THE TAO OF DOW
BY FRED ALBERT
Seattle contractor Jim Dow used natural materials and a minimalist aesthetic to transform a homely hilltop Mediterranean into a tranquil retreat worthy of its setting.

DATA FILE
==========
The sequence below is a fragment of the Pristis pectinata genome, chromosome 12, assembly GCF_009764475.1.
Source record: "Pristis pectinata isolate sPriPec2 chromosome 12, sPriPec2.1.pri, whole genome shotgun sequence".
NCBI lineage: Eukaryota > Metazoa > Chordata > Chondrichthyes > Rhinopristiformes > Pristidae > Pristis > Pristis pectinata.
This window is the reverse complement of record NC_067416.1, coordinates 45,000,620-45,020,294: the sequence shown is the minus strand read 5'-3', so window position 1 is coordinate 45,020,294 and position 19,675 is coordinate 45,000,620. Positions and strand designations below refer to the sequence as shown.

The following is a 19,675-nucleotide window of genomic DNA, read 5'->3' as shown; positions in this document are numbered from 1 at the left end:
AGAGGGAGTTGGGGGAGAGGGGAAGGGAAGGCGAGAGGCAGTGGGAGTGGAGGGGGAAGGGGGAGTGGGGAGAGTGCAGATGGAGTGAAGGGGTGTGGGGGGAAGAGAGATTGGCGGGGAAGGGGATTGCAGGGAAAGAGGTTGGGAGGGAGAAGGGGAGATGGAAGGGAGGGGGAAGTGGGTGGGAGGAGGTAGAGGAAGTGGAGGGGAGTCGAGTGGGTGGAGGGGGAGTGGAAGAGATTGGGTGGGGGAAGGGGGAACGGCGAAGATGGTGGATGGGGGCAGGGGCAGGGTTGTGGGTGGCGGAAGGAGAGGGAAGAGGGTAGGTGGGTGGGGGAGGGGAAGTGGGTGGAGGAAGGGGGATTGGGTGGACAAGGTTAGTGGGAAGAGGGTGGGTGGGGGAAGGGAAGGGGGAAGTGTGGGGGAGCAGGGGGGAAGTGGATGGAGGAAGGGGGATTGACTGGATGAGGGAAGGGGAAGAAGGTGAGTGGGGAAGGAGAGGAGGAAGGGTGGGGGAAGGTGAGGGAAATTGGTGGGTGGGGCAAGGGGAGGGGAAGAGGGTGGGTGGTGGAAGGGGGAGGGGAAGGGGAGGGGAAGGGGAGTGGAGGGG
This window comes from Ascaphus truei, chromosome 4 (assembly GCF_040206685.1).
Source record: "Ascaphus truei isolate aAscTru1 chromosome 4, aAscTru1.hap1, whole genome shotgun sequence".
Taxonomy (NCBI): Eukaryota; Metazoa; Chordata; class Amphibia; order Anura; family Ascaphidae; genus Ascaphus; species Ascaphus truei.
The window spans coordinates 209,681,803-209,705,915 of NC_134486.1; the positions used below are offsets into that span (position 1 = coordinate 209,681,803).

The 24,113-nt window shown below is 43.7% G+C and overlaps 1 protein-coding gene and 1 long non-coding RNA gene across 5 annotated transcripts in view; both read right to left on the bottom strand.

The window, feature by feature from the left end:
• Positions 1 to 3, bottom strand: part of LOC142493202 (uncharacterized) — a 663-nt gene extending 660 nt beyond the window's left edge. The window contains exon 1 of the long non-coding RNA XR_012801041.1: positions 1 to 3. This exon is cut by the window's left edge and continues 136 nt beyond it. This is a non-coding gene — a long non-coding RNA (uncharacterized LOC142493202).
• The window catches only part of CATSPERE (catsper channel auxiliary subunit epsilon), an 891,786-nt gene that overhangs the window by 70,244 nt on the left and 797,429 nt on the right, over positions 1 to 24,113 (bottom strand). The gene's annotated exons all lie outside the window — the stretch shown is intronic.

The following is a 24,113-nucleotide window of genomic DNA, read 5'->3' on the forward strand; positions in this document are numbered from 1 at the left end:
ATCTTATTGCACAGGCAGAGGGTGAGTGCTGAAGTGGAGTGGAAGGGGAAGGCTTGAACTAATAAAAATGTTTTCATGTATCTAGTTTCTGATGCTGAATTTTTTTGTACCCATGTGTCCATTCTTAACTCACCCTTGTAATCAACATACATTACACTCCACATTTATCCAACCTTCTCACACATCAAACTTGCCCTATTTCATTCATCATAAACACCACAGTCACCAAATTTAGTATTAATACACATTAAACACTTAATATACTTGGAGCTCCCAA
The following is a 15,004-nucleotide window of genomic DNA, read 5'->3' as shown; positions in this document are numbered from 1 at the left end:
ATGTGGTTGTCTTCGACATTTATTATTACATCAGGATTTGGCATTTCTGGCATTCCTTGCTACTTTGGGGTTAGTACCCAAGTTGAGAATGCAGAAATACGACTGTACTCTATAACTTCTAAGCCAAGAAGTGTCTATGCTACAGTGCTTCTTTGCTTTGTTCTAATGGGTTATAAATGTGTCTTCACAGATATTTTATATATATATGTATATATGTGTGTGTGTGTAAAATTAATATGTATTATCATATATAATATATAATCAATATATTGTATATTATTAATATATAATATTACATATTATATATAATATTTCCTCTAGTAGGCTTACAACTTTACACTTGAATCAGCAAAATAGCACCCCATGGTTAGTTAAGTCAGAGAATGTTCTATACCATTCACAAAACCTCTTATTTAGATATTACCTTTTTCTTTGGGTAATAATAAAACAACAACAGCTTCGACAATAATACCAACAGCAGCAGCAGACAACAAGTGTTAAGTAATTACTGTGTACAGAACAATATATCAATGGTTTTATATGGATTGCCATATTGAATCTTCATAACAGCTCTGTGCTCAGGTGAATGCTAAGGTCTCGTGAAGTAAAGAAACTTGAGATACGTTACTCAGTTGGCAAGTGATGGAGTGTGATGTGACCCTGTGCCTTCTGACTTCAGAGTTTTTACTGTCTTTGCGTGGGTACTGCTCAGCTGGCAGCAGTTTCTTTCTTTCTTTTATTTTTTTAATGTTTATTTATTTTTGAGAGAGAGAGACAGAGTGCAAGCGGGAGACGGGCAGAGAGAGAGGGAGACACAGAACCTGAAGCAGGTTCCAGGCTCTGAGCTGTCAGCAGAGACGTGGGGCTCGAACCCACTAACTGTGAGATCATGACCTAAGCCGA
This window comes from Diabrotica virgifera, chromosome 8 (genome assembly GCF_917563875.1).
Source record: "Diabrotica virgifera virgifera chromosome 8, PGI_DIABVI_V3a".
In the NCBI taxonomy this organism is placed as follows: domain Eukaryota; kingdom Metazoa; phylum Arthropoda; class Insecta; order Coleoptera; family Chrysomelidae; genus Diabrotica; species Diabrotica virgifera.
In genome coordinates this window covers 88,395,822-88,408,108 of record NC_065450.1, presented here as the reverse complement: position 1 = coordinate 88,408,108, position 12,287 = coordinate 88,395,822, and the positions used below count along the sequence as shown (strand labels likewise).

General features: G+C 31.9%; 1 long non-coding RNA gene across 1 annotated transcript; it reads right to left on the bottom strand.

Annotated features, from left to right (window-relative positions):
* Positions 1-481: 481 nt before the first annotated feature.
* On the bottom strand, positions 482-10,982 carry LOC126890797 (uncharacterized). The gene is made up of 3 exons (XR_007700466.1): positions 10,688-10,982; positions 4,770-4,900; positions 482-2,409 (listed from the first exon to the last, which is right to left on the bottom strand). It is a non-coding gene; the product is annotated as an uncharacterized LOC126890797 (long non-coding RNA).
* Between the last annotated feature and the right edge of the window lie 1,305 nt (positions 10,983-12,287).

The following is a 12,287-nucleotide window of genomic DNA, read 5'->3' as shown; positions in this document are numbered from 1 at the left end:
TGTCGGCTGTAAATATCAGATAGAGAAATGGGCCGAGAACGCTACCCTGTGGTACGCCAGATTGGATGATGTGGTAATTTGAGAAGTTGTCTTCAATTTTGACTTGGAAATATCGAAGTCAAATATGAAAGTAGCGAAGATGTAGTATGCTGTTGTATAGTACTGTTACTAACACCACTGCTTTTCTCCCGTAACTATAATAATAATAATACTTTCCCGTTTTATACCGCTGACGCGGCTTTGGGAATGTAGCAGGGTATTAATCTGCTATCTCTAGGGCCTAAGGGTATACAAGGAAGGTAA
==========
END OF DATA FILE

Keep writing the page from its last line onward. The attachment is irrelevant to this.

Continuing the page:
A few years ago, Jim Dow was sharing a sprawling Seattle estate with his two teenage children and a live-in girlfriend. But when the girlfriend moved out and the kids left for college, Dow found himself alone and adrift in a 6,000-square-foot craftsman in the city’s Magnolia neighborhood. Vowing to find something smaller and closer to the city’s core, he purchased a 2,600-square-foot 1920s Mediterranean atop Queen Anne Hill. “It needs a contractor,” the real estate agent confided, and she wasn’t kidding. Happily for Dow, heis a contractor, and he was able to see past the facts to the home’s potential. The cloistered rooms were cloaked in gothic appointments that looked like something out of a horror film. And although the site boasted a remarkable panorama of the city, bay and mountains, the home’s disregard for the scenery bordered on the comical, with just a single window oriented toward the view. Inspired by some of the modern houses built by his company, Schuchart/Dow, the homeowner enlisted the services of Garret Cord Werner and landscape architect Bruce Hinckley. Working from initial plans, the trio preserved the painted-brick exterior but gutted the rest, fashioning a series of free-flowing spaces rendered in a muscular mix of walnut, concrete and blackened steel. “I wanted the palette really simple,” Dow says. “I didn’t want to do all the coolest things you’ve ever seen in any design magazine.” Slots in walls, floors and even staircases offer teasing reveals between spaces, instilling every room and even the landscape with moments of personal discovery. The home’s masculine palette is given free expression in the living room, where a soaring concrete fireplace — stripped of any ornament save a sculptural steel poker — rises up to meet a vaulted cedar ceiling. Steel soffits fitted with lights encircle the room, lending scale to the space and preserving the purity of the ceiling plane, which consigns heating, cooling and additional lights to a series of discreet slots. A quartet of French doors supplants the lone window, offering access to a new cantilevered steel deck overlooking the city. Noting the lack of vertical connection between the upper and lower levels, Hinckley proposed peeling back one end of the living room to reveal the basement below. Excavating around the latter allowed Dow to turn the subterranean space into a light-filled family room; concrete retaining walls hold back the soil outside and mimic the exposed foundation within. Custom sectionals by Werner offer plenty of space to sprawl when the eight-foot movie screen descends from the fir ceiling above. Werner, who collaborated on the architecture as well as the interiors, chose tactile fabrics like mohair, wool and linen to counter the home’s hard edges. He combined colors and materials in lieu of pattern to instill a bit of variety, and selected generous down-filled seating to accommodate Dow’s love of reading. “I wanted to be able to take a nap in anything,” the homeowner says. Since Dow loves to cook, and friends always end up in the kitchen, he decided to make that room the focal point of the house. The design team vaulted the ceiling over the dining table (borrowing space from the attic) but lowered it over the cooking area to help break up the room’s shoebox proportions. Open steel shelves take the place of upper cabinets. A five-burner Miele cooktop is the only appliance in view; Miele ovens are stashed under the island, and Sub-Zero cooling drawers take the place of a refrigerator, making the space feel more like a gathering room than a galley. Although born and raised in Seattle, Dow vacationed on the family farm in Kansas, where he was surrounded by walnut trees and the furniture that his grandfather and great-grandfather made. He still loves the material, using it on floors and cabinets and commissioning a custom dining table from a 12-foot slab that he found in Oregon. The table’s ragged edges echo the outline of the original tree, narrowing as it progresses from base to trunk. “Everything in this house is sort of square and crisp,” Dow says. “I thought, ‘Let’s just do this live edge and have some fun with this one piece.’?” To help bring the Mediterranean architecture into the 21st century, Hinckley improved the connection between the interior and the garden, establishing outdoor seating areas and extending windows to the floor. Nowhere is this more evident than in the master suite, where windows frame still lifes of solitary pines and rockeries laced with ivy. A suede-paneled headboard and storage island help soften the décor, while walnut wardrobes keep clutter from upstaging the living artwork outside. Learning that Dow loved baths, Hinckley and Werner extrapolated an affection for water in general — so they wove a water motif throughout the garden, starting with a pond outside the master bathroom. A Japanese soaking tub, set flush with the floor, is separated from the pond by a window, so the two appear continuous. “I take a bath in that tub every single night,” says Dow, who even opens the window in winter, sending billows of steam skittering across the water. The water progresses through the garden, culminating in a cascade that plummets 14 feet into a rock-lined pool. Guests scaling the steep staircase to the front door always pause to contemplate the water feature before continuing their climb. Passing twisted black pines and stone walls embroidered with sedum, they eventually arrive at the top, where they must cross a narrow channel of water before reaching the front door. “It forces you to slow down and take notice,” Dow says. “I like the subtle things in the house that do that. They’re not big, but they’re effective.” What the Pros Know “At the end of the day, I just love sitting in hot water to unwind,” says Jim Dow, whose master bath features a Japanese soaking tub, or ofuro. Deeper and narrower than conventional bathtubs (Dow’s is unusually roomy), Japanese soaking tubs are designed to be used solo in a seated position, submerging the bather up to the neck. The tubs are generally round or square and feature vertical sides, and can be custom-made, as Dow’s was, or prefabricated from wood, metal, acrylic or fiberglass. The tubs are designed for contemplation, not cleansing, so users normally shower before entering. Dow keeps his tub filled, relying on a recirculating heating system to warm the water before use. Japanese soaking tubs are ideal for small bathrooms where a conventional tub won’t fit, but because the water is concentrated into a smaller footprint, care should be taken to make sure the floor can support the weight.